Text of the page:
Reaching the milestone of 20 years as a dancer this year, performance artist Llewellyn ‘LuluBelle’ Mnguni takes to the stage alongside photographic artist Travys Owen to exhibit Resilience, a “true and complicated story of Mnguni as a South African born and raised man who dealt with the Setswana cultural dealings and restrictions in a fast-growing modern country, fresh out of the brutal era of apartheid,” as the description reads.
Born and raised in Mafikeng (Mahikeng) in the North West Province, Mnguni references their identity as a strong driving force behind Resilience, locating the obstacles they face(d) in the midst of their sexuality, heritage and societal expectations.
Being gay and an artist created obstacles due to the influences of society whereby the identity of man is consistently under siege, misrepresented and always under scrutiny. Inevitably the stories of the LGBTQIA+ community in settings such as this, are not shared often. This work shines the light on people in the community who are different and don’t fit into the typical norm of society, it is based on facets of gender expression and cultural identity, tackling the issues whereby there is an ongoing phenomenon, where members of the LGBTQIA+ community perish unnecessarily because of hate. The work also allows the body to see itself in its most beautiful form and presence, forwards the Kalashnikovv Gallery where the work was exhibited.
Photography by Travys Owen
Dance is a performing art form consisting of sequences of movement, either improvised or purposefully selected. This movement has aesthetic and often symbolic value. Dance can be categorised and described by its choreography, by its repertoire of movements, or by its historical period or place of origin. Dance often finds its home in South Africa and performance art found a place within Mnguni from a very young age.
Mnguni began Latin American and ballroom dance when they were 14 years old and continued to compete professionally from 1999 to 2002. In 2003, they enrolled at the National School of the Arts, where they excelled academically and artistically from an early stage. After earning a Dance Teachers Diploma in 2010, Mnguni then returned to their hometown, where they worked as a dance teacher and choreographer. Throughout their travels as a performer and teachings of their craft, Mnguni developed a profound appreciation for dance as a form of expression.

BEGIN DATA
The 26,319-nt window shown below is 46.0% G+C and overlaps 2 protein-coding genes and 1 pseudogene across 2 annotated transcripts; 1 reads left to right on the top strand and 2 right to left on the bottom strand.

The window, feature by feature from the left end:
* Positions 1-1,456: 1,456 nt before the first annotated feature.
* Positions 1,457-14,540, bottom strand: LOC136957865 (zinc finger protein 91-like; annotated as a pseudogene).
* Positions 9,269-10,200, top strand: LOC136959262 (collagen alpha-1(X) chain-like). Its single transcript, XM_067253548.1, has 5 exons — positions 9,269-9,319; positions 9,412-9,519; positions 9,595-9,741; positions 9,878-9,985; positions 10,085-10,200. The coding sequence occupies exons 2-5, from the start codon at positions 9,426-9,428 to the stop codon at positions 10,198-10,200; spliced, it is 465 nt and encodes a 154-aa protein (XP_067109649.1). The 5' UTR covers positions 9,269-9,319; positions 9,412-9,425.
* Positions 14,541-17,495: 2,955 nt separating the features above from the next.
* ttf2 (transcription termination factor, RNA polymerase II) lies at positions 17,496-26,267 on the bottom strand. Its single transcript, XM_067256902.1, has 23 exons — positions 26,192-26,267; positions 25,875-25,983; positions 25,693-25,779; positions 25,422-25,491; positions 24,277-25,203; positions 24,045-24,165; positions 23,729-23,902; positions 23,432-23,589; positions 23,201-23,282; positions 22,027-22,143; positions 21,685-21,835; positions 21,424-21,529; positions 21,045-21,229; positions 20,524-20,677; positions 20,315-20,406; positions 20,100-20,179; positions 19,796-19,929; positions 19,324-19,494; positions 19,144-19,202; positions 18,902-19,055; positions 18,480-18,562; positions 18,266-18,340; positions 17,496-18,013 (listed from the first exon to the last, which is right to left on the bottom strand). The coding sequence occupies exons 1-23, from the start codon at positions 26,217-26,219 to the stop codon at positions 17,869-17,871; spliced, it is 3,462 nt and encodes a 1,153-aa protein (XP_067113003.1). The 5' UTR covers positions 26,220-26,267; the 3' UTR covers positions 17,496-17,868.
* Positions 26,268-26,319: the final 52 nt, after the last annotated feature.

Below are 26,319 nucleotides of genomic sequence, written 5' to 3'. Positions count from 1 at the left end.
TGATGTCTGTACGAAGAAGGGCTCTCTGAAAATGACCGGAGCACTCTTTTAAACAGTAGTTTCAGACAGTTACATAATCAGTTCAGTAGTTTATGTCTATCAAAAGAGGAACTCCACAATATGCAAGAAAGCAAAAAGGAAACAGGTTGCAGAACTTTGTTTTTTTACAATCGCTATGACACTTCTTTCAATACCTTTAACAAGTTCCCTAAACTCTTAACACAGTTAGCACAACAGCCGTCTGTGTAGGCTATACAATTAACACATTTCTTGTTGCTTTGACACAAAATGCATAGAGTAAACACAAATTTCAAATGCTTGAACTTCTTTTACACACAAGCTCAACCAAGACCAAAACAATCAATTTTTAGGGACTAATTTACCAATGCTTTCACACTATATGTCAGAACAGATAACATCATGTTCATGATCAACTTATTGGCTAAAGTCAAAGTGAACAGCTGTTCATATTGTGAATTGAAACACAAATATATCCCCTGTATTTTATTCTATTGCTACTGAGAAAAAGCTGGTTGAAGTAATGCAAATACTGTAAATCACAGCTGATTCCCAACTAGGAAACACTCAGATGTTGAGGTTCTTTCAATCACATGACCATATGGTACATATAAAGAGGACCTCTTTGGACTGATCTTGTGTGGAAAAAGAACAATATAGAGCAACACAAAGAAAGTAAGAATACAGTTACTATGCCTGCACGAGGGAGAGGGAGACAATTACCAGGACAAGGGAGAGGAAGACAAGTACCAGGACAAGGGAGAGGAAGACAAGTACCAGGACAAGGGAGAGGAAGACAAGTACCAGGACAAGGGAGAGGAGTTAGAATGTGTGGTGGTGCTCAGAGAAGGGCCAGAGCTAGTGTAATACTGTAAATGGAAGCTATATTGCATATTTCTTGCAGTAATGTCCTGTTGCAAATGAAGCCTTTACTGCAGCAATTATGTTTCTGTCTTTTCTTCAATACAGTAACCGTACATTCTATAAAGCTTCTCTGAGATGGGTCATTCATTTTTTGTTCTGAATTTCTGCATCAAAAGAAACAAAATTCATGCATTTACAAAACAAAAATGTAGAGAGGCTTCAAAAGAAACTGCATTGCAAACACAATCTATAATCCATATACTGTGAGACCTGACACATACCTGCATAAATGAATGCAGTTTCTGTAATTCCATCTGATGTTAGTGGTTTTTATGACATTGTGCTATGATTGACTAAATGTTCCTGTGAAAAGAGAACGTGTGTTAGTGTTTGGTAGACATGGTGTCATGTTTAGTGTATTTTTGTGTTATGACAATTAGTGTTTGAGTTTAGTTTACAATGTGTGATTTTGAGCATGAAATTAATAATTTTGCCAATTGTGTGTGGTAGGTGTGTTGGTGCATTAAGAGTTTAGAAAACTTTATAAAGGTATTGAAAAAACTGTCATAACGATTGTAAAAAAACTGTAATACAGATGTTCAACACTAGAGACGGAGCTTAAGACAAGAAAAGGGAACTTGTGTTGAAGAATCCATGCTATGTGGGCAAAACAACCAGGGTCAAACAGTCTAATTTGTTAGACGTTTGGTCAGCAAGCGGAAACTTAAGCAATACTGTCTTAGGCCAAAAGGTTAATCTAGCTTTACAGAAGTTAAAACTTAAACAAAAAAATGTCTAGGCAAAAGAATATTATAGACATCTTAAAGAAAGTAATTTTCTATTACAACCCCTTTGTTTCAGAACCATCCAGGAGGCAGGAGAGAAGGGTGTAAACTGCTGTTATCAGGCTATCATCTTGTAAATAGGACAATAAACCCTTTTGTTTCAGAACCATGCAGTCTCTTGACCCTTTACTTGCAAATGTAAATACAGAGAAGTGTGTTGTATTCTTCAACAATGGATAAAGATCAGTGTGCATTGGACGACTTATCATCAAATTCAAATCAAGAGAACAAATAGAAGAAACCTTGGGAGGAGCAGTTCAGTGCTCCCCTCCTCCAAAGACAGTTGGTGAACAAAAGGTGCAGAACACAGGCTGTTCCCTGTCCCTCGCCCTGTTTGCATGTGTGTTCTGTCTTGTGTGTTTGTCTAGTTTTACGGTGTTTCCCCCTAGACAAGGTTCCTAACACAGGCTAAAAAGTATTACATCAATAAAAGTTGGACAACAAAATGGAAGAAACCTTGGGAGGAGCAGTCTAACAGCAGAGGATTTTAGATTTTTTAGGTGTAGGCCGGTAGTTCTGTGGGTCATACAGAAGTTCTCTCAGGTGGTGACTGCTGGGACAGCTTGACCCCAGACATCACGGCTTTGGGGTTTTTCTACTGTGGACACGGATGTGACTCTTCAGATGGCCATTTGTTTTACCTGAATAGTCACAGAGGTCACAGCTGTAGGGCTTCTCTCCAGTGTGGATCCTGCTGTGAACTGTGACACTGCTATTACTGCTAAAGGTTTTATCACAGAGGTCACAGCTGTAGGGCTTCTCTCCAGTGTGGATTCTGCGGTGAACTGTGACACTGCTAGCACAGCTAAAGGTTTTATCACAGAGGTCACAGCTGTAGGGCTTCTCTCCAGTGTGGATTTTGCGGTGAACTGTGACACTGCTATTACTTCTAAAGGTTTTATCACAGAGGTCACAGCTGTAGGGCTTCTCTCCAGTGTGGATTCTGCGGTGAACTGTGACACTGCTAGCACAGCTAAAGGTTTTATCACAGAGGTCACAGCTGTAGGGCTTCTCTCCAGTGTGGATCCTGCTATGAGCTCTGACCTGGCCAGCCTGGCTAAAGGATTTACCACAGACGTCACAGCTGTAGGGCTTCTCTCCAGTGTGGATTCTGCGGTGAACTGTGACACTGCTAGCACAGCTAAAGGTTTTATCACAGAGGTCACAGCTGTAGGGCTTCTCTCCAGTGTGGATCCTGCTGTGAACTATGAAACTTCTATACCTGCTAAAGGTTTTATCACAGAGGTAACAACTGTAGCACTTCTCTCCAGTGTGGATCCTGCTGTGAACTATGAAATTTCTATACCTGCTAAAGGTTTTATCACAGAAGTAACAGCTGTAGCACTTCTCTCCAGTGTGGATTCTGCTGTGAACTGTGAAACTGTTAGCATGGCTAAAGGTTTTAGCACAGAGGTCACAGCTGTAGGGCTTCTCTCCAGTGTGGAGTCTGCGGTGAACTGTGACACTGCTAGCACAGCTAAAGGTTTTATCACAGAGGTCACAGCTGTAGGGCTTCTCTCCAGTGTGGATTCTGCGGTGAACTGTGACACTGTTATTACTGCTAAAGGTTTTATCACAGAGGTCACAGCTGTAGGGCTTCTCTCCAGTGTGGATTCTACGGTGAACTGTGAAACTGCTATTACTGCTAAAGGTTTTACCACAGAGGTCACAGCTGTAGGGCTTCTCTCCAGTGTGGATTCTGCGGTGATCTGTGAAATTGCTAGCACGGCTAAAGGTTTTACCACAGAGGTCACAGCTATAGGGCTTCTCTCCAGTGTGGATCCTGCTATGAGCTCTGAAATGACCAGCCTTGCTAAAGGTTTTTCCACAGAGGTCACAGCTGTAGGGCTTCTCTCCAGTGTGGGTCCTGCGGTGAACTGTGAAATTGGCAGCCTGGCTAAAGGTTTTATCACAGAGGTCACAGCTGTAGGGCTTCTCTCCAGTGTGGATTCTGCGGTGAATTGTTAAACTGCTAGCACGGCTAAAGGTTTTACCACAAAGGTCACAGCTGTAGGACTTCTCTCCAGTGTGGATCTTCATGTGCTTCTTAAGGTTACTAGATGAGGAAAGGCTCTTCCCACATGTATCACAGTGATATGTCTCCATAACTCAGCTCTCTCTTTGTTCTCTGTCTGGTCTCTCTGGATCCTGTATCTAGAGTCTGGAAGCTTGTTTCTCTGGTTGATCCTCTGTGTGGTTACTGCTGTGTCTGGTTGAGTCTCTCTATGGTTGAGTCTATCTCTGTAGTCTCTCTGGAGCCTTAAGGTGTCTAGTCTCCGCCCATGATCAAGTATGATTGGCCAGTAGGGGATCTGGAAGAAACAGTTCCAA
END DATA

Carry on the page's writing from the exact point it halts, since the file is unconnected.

Evident in Resilience Mnguni is often inspired by South Africa’s diverse cultures, where dancing is a rite of passage and a staple part of transition and identity making. Speaking to City Press Mnguni expands, “By using African dance styles, I can use the tools and essence of traditional African customs and ideals – which form its unique culture – and investigate ways of developing relationships with other cultures of the world, finding a medium ground and discovering our similarities and distinctions as a people.”
Photograph by Travys Owen
Resilience initially began being workshopped in South Africa, dealing with socio-political, personal and collective challenges or issues surrounded by being a member of the LGBTQIA+ community. Mnguni started choreographing this dance work as a solo in collaboration with visual artist Zanele Muholi. Resilience has since developed into an expanded body of work with the inclusion of more artists, keeping a mutable design that moves from an exhibition in a gallery space to a site-explicit area as well as a conventional theatre setting.
This exhibition was about self-representation/realisation in the context of the LGBTQIA+ community, whereby this community continuously fights against hate crimes and demoralisation. The artists participated in a workshop with Muholi where they captured themselves with cameras in their most natural and most true state, this ultimately practising a valuable lesson of self-love and self-acceptance, before seeking acceptance from others. This body of work features music by Aux Alaio and costumes by BAM Collective, explains the gallery.
Mnguni continues to represent marginalised groups in spaces that put their identities at the forefront. Their plans for the future include the continuous exhibition of Resilience. “I have some plans to tour the full exhibition in Europe as well as sell the prints in Brussels… It is very important for me as a choreographer to rewrite history and tell stories of the disenfranchised.”
Photograph by Ugo Woatzi
Photograph by DeLoviePhotography